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Community Gardening Toolkit

The benefits of community gardening

TodayAlthough most community garden programs before the 1970s were generally considered temporary solutions to food shortages, economic depression and civic crises, most advocates today claim that community gardens have permanent, long-term functions that provide a number of benefits to individuals, families and communities. Those benefits include, but are not limited to, the following:

  • Food production and access
    Community gardens enable people without suitable land of their own to grow high-quality fruits and vegetables for themselves, their families and their communities, possibly in places that lack grocery stores or other fresh food outlets.
  • Nutrition
    Some research indicates that community gardeners eat more fruits and vegetables (Bremer et al., 2003).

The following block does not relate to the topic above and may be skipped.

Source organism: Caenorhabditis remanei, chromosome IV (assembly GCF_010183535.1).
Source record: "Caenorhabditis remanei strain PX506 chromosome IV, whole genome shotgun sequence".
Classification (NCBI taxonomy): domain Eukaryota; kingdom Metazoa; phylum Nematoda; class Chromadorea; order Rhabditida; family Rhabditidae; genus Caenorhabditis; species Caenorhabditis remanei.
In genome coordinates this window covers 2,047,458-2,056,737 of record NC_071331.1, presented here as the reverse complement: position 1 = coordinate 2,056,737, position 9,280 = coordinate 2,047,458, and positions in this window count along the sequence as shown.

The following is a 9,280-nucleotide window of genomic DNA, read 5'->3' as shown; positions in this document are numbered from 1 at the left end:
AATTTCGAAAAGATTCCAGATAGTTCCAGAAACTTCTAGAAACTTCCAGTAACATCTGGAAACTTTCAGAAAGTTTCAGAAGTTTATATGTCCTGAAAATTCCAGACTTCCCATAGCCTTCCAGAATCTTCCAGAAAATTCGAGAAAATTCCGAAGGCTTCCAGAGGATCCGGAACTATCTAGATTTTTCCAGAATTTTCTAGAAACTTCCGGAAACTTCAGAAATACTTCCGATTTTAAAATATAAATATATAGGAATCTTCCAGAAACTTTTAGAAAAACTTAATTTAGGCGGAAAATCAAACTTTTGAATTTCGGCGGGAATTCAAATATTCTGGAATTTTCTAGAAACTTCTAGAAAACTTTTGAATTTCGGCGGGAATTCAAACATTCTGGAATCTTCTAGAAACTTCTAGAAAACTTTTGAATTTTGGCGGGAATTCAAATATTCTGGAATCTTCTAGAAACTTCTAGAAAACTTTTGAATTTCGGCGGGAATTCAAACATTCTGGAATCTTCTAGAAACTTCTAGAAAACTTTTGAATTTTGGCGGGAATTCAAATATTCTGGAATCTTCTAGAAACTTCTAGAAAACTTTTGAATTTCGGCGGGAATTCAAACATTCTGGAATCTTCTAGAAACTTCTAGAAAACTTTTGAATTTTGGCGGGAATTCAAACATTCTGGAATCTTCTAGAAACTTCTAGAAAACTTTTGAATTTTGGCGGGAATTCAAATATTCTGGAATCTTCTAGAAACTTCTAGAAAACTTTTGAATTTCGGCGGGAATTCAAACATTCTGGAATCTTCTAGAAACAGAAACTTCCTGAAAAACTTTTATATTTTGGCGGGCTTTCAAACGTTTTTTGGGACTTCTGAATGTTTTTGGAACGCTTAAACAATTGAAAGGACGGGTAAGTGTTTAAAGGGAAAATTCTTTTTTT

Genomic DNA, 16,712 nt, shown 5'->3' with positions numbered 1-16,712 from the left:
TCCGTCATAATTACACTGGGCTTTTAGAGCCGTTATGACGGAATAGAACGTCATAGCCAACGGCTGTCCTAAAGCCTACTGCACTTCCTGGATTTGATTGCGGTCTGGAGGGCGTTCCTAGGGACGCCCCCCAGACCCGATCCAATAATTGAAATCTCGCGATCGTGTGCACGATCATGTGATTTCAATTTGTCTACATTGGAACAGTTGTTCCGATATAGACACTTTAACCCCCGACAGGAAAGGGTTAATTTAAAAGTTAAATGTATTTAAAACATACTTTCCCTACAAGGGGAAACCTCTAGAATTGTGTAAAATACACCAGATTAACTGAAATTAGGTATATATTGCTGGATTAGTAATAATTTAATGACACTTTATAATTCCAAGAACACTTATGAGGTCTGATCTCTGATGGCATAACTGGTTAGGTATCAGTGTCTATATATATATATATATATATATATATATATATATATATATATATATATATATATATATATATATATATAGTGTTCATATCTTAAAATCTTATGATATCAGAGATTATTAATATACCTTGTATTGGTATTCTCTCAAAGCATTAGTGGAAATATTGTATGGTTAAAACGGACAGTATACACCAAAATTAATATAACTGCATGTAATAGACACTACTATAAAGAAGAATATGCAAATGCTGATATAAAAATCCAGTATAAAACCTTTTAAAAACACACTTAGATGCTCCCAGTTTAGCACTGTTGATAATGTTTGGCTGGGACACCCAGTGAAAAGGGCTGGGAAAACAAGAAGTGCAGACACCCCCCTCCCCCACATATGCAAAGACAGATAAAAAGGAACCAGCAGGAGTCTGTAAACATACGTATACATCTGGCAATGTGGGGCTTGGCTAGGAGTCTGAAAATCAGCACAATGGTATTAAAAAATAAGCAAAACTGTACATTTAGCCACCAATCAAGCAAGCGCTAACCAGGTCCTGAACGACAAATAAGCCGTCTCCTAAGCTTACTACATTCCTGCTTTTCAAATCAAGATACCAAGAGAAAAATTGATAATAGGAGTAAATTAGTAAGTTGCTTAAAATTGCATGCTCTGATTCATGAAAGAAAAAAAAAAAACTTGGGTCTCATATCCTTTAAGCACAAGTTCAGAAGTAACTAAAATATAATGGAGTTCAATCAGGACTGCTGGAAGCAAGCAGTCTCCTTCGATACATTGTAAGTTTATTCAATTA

• Exercise
    Gardening requires physical activity and helps improve overall physical health.
  • Mental health
    Interacting with plants and having access to nature help reduce stress and increase gardeners' sense of wellness and belonging. (Malakoff, 1995)
  • Community
    Community gardens foster a sense of community identity, ownership and stewardship. They provide a place for people of diverse backgrounds to interact and share cultural traditions.
  • Environment
    Gardens help reduce the heat-island effect in cities, increase biodiversity, reduce rain runoff, recycle local organic materials and reduce fossil fuel use from food transport.
  • Education
    All ages can acquire and share knowledge related to gardening, cooking, nutrition and health. Some gardens have programs that provide training in horticulture, business management, leadership development and market gardening.
  • Youth
    Gardens provide a safe place for youth to explore gardening, nature and community through formal programming or informal participation.
  • Income
    Produce may be sold or used to offset food purchases from the grocery store.
  • Crime prevention
    Gardens can help reduce crime.
  • Property values
    Some research indicates community gardens may increase surrounding property values (Whitmire).
Adapted from Multiple Benefits of Community Gardening, by Gardening Matters in Minneapolis.

MP906, new April 2009

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